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LastPass bug exposes credentials

(Image credit: Image Credit: Rawpixel.com / Shutterstock)

One of the world’s most beloved password managers announced that it had discovered, and fixed a security flaw which could expose certain credentials to hackers.

LastPass said that it had identified a bug which would expose usernames and passwords (opens in new tab)entered on a previously visited site. The bug was first discovered by Project Zero’s security researcher Tavis Ormandy. Project Zero is a Google’s team, dedicated to finding bugs.

The flaw, which impacts only Chrome and Opera browser extensions, was fixed last week, on September 12, and the app was updated to version 4.33.0. LastPass users are advised to double-check if their extensions are up to date, because now that the flaw has gone public, it is still considered dangerous.

In theory, a victim could be lured to a malicious website (for example, through a phishing email), and exploit the vulnerability to find the last credentials they had used. Ormandy claims the whole process is quite simple.

"I think it's fair to call this 'High' severity, even if it won't work for *all* URLs," Ormandy said.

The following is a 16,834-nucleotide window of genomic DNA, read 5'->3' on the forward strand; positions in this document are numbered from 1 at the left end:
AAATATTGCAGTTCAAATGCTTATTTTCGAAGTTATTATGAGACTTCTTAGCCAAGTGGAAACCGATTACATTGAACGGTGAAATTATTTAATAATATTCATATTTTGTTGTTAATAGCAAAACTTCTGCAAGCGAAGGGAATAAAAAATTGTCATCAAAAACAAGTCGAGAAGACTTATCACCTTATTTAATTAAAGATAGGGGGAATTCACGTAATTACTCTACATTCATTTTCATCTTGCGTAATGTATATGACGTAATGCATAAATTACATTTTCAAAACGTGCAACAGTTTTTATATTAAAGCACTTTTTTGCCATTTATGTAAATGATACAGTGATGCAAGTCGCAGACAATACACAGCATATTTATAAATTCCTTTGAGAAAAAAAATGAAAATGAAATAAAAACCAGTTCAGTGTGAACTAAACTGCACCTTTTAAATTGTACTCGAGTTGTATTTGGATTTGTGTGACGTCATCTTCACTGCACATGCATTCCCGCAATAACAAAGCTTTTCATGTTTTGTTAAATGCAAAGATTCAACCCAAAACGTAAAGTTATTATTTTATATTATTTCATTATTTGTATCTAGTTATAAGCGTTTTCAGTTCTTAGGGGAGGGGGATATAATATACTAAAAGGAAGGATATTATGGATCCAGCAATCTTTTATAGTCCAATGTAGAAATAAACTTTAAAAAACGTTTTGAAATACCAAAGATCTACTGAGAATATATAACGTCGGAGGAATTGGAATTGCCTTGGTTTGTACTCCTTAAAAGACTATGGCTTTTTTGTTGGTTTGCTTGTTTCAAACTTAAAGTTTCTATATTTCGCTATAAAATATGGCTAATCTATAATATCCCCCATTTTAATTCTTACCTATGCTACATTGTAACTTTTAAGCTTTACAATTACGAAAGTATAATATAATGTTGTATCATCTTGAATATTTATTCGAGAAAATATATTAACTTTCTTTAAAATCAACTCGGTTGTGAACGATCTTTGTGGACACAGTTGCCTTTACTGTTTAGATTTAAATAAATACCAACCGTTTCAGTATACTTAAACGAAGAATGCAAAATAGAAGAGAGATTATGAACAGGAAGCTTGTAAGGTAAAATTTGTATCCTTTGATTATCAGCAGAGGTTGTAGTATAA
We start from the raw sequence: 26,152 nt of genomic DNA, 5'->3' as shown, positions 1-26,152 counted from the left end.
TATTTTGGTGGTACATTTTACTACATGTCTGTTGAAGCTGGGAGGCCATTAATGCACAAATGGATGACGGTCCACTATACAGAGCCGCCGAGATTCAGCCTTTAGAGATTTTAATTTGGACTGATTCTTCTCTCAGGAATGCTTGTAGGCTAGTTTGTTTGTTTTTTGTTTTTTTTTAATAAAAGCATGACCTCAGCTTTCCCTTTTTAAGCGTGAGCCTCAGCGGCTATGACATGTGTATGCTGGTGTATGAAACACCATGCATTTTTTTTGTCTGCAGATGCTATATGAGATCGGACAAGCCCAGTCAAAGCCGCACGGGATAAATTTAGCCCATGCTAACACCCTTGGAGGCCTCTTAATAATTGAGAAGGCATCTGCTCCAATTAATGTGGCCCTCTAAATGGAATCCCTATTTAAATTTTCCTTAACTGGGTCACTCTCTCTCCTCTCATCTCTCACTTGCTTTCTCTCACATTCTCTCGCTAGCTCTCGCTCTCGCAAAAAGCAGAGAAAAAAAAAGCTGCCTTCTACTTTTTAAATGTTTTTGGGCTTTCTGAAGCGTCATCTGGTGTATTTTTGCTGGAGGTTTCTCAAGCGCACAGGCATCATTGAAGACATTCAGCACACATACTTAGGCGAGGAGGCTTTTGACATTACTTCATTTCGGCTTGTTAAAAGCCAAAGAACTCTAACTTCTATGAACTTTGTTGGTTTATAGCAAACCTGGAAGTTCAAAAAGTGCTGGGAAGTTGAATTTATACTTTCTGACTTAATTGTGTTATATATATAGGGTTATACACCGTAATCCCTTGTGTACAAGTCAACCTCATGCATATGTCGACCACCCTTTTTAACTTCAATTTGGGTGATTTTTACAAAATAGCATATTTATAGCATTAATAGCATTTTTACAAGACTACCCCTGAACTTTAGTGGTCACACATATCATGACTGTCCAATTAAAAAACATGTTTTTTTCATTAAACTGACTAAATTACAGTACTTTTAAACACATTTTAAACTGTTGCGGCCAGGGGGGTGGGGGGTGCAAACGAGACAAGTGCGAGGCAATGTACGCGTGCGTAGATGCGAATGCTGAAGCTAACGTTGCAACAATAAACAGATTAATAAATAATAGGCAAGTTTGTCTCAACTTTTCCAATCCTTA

Discussing the flaw in a blog post, LastPass downplayed its importance, with the company Security Engineering Manager, Ferenc Kun, saying the victim needs to click on the page “several times”.

“To exploit this bug, a series of actions would need to be taken by a LastPass user including filling a password (opens in new tab)with the LastPass icon, then visiting a compromised or malicious site and finally being tricked into clicking on the page several times,” he wrote.

Sead Fadilpašić
Sead Fadilpašić

Sead Fadilpašić is a freelance tech writer and journalist with more than 17 years experience writing technology-focussed news, blogs, whitepapers, reviews, and ebooks. And his work has featured in online media outlets from all over the world, including Al Jazeera Balkans (where he was a Multimedia Journalist), Crypto News, TechRadar Pro, and IT Pro Portal, where he has written news and features for over five years. Sead's experience also includes writing for inbound marketing, where he creates technology-based content for clients from London to Singapore. Sead is a HubSpot-certified content creator.